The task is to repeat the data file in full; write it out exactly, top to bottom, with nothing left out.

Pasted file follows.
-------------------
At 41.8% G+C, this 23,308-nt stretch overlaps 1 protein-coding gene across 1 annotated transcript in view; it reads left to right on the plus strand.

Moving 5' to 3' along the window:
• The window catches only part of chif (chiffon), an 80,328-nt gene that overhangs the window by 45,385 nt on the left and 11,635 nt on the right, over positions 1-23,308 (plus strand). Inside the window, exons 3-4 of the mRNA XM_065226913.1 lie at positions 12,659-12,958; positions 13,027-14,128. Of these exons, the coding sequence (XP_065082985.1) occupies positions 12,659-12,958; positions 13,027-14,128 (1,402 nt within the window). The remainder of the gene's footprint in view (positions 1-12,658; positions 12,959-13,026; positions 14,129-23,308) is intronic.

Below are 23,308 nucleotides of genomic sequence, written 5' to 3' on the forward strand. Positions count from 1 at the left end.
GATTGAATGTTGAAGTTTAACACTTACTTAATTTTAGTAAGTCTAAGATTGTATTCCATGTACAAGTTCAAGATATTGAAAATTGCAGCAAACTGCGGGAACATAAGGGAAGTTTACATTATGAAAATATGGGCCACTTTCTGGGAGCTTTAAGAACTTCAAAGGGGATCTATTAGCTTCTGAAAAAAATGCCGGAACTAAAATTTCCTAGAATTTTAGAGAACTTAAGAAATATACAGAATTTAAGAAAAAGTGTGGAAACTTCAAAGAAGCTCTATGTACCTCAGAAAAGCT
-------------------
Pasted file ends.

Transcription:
At 41.8% G+C, this 23,308-nt stretch overlaps 1 protein-coding gene across 1 annotated transcript in view; it reads left to right on the plus strand.

Moving 5' to 3' along the window:
• The window catches only part of chif (chiffon), an 80,328-nt gene that overhangs the window by 45,385 nt on the left and 11,635 nt on the right, over positions 1-23,308 (plus strand). Inside the window, exons 3-4 of the mRNA XM_065226913.1 lie at positions 12,659-12,958; positions 13,027-14,128. Of these exons, the coding sequence (XP_065082985.1) occupies positions 12,659-12,958; positions 13,027-14,128 (1,402 nt within the window). The remainder of the gene's footprint in view (positions 1-12,658; positions 12,959-13,026; positions 14,129-23,308) is intronic.

Below are 23,308 nucleotides of genomic sequence, written 5' to 3' on the forward strand. Positions count from 1 at the left end.
GATTGAATGTTGAAGTTTAACACTTACTTAATTTTAGTAAGTCTAAGATTGTATTCCATGTACAAGTTCAAGATATTGAAAATTGCAGCAAACTGCGGGAACATAAGGGAAGTTTACATTATGAAAATATGGGCCACTTTCTGGGAGCTTTAAGAACTTCAAAGGGGATCTATTAGCTTCTGAAAAAAATGCCGGAACTAAAATTTCCTAGAATTTTAGAGAACTTAAGAAATATACAGAATTTAAGAAAAAGTGTGGAAACTTCAAAGAAGCTCTATGTACCTCAGAAAAGCT